Urban chicken discussion packs Ogden council chambers

Wednesday , August 30, 2017 - 5:39 PM4 comments

MITCH SHAW, Standard-Examiner Staff

OGDEN — Apparently, nothing brings out civic-mindedness like a discussion on chickens.

Ogden City Council chambers were packed Tuesday night as the council held a fact-finding work session on urban chickens, focusing specifically on how allowing them in Ogden would impact the city.

The last time the council formally addressed the issue was in 2012, but they determined then not to pursue further discussion.

RELATED: Urban chickens issue to go before Ogden City Council for Aug. 29 work session

And though it’s been five years since the council tackled it, the issue hasn’t gone away. Tuesday’s work session featured a turnout larger than recent hearings on city tax increases.

The session, which lasted more than three hours, featured presentations from the Ogden Police Department, Ogden Code Enforcement, the city’s planning department, the Weber-Morgan Health Department, Utah State University Extension poultry specialist Dr. David Frame and the Ogden Chicken Alliance.

Ogden Deputy Police Chief Eric Young told the council that if they were to adopt an ordinance allowing chickens, the police department would be required to spend an additional $50,000 a year on personnel costs.

Young said allowing chickens would involve an increased workload for the animal services department, estimating 20 hours a week would be spent on inspections, 20 hours would go into investigating complaints and another 10 hours would be dedicated to responding to issues related to mice, skunks, rats and raccoons.

RELATED: Backyard chickens could help stack the next Ogden City Council

Young also said allowing chickens would also increase animal services’ dog-related response load.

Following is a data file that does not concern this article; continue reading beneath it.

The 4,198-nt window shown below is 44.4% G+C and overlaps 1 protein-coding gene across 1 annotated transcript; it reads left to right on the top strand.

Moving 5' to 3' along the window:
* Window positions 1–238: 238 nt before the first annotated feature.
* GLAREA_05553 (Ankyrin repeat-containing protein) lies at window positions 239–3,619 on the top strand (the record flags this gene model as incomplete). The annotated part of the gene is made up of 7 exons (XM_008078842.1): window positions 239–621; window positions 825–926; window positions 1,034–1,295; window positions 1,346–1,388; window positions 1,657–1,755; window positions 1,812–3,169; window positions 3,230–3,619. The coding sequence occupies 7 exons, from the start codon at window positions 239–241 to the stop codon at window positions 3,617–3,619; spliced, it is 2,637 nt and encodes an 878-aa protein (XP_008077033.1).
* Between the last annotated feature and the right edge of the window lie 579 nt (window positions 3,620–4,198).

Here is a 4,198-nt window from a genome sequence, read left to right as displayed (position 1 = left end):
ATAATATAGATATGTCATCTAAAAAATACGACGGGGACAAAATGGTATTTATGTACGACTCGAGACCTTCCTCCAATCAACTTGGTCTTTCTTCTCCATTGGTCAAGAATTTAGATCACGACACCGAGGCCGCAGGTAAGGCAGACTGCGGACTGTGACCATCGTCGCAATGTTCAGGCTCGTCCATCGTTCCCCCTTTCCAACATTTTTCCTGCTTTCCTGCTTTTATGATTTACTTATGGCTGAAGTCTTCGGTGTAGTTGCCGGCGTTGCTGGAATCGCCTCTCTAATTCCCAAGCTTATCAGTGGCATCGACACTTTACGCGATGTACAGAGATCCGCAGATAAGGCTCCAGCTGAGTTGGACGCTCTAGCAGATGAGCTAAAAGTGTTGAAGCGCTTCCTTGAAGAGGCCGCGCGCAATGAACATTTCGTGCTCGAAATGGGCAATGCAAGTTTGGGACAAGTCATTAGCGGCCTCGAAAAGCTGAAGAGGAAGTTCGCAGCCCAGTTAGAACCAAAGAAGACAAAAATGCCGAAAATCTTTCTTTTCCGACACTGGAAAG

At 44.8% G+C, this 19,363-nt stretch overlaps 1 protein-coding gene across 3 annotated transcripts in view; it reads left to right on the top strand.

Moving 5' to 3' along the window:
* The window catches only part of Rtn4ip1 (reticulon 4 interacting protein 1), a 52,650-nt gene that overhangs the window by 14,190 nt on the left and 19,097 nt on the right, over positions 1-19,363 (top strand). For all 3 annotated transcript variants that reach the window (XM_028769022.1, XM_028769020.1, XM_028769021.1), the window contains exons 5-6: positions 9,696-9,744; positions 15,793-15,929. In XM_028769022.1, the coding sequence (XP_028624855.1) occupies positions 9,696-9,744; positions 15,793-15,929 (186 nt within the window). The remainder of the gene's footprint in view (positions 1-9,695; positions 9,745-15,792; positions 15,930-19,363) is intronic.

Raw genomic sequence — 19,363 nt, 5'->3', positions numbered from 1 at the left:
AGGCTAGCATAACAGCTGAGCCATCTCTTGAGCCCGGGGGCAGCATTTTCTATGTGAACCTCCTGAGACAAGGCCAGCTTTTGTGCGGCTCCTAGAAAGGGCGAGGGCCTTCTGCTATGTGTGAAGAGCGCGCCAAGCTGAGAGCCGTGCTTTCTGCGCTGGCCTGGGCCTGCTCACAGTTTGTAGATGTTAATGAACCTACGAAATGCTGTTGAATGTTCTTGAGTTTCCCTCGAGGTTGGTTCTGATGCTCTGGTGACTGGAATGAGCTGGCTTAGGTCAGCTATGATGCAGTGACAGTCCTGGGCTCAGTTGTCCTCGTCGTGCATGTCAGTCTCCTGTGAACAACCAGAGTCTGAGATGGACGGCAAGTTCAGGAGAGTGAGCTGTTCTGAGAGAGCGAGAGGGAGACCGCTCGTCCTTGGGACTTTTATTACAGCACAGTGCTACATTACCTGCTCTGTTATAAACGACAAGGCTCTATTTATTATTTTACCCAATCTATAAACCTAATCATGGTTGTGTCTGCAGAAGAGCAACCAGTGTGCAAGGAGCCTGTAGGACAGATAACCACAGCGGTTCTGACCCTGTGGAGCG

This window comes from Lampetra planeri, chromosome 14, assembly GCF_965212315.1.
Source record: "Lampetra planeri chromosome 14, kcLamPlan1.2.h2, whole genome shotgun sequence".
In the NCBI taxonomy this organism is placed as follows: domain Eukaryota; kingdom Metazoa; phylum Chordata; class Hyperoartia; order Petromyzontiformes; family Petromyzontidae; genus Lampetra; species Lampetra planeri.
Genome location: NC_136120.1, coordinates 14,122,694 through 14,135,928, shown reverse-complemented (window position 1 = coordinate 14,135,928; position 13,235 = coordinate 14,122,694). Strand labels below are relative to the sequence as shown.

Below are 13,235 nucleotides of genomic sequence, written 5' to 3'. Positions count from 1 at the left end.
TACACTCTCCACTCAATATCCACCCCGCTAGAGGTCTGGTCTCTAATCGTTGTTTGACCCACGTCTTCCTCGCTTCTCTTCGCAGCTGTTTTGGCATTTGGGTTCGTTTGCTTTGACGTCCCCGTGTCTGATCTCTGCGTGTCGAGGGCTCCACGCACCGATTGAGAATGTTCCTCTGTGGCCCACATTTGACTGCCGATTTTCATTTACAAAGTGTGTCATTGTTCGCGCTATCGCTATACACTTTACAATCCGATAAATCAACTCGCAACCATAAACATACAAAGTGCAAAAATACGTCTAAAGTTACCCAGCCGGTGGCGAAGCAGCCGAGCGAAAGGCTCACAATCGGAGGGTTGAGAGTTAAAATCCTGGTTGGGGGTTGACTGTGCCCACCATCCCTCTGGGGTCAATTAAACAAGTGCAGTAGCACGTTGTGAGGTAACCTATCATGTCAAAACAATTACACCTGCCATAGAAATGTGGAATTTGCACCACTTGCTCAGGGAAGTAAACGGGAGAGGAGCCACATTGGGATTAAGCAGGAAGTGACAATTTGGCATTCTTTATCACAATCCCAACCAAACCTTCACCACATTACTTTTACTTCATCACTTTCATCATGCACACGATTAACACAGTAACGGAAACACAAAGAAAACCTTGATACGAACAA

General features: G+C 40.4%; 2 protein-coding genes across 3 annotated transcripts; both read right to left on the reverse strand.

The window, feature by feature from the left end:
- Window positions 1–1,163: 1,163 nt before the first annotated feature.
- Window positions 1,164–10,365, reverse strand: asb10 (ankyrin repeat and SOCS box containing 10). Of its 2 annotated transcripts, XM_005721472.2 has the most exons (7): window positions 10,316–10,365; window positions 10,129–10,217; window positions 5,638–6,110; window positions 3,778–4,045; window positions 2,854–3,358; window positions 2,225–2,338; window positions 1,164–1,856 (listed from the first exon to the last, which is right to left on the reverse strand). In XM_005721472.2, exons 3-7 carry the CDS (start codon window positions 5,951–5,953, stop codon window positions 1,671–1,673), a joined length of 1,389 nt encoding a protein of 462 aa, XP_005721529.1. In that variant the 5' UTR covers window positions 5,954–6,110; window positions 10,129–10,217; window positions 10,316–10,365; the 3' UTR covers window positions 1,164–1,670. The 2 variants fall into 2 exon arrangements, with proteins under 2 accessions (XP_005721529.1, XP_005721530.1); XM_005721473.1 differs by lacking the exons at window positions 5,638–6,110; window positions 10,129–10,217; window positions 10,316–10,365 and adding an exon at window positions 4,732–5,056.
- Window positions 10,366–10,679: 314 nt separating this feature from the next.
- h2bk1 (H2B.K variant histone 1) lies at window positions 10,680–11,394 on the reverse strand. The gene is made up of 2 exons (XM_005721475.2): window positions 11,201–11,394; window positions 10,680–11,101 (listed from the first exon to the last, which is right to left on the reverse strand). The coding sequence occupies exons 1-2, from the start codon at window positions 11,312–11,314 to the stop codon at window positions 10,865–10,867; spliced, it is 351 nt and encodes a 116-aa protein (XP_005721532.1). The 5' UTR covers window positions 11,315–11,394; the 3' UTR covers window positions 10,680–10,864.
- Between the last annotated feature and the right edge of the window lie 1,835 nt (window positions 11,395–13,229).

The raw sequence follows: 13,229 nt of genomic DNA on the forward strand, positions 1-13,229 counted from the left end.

“Dogs and chickens don’t go together,” he said. “Dogs instincts are to go after chickens. We’re confident we’d see a lot of complaints related to disturbances about dogs and chickens.” 

The deputy chief estimated there are currently about 90,000 licensed and unlicensed dogs in the city. 

Gretchen Anderson, author of “The Backyard Chicken Fight,” told the council chickens and dogs can coexist. The author and backyard chicken proponent also itemized ways chickens can be beneficial to those living in an urban setting — sustainability, egg production, the production of nitrogen-rich fertilizer and pest control. 

“You won’t have a bug problem if you let your chickens free range for a few hours in the evening,” Anderson said.

Michela Gladwell, Environmental Health director for the Weber-Morgan Health Department, said live poultry often carries germs like salmonella and can be a draw for other rodents. 

Amy Carter, an epidemiologist with the health department said said illnesses linked to backyard poultry have been on the rise in the last few years. Carter said there have been 10 illnesses linked to backyard poultry in Weber County in 2017. There was seven in 2016 and three in 2015, she said.

Frame said most health impacts can be eliminated with proper sanitation practices.

“Sometimes we get the idea that every chicken out there is a salmonella machine,” he said. “However, there are a lot of chickens out there that don’t carry salmonella.”

The crowd at Tuesday’s meeting was overwhelmingly in favor of allowing urban chickens. 

Sandy Shupe works for the Ogden IFA Country Store and said the location sold 20,000 chicks last year.

“I promise you this is a big thing,” Shupe said. “Everybody wants backyard chickens. Your constituents want chickens — I hear it every single day.”

Ogden resident Tye Reeder invoked the city’s new slogan “Still Untamed,” when making her case for chickens.

“I was like, ‘Wait a second, no chickens, but they say they’re untamed?’” she said. “It’s a great slogan that inspires me to work to have chickens legally. It’s a right, I think, to be sustainable like that. It comes with responsibility and we would take that seriously.” 

Jared Johnson, representing the city code enforcement department, told the council if they decide to move forward with a chicken allowance, setting a limit on the number of birds allowed per household and requiring and education programs to be completed before licenses are granted would be necessary.

He said the council would also have to decide on regulations regarding slaughtering and allowing birds at single-family rental properties and multi-family developments. 

Council Chair Marcia White said council would discuss the issue again internally at a September work session and move forward from there. 

You can reach reporter Mitch Shaw at mishaw@standard.net. Follow him on Twitter at @mitchshaw23 or like him on Facebook at Facebook.com/MitchShaw.StandardExaminer.

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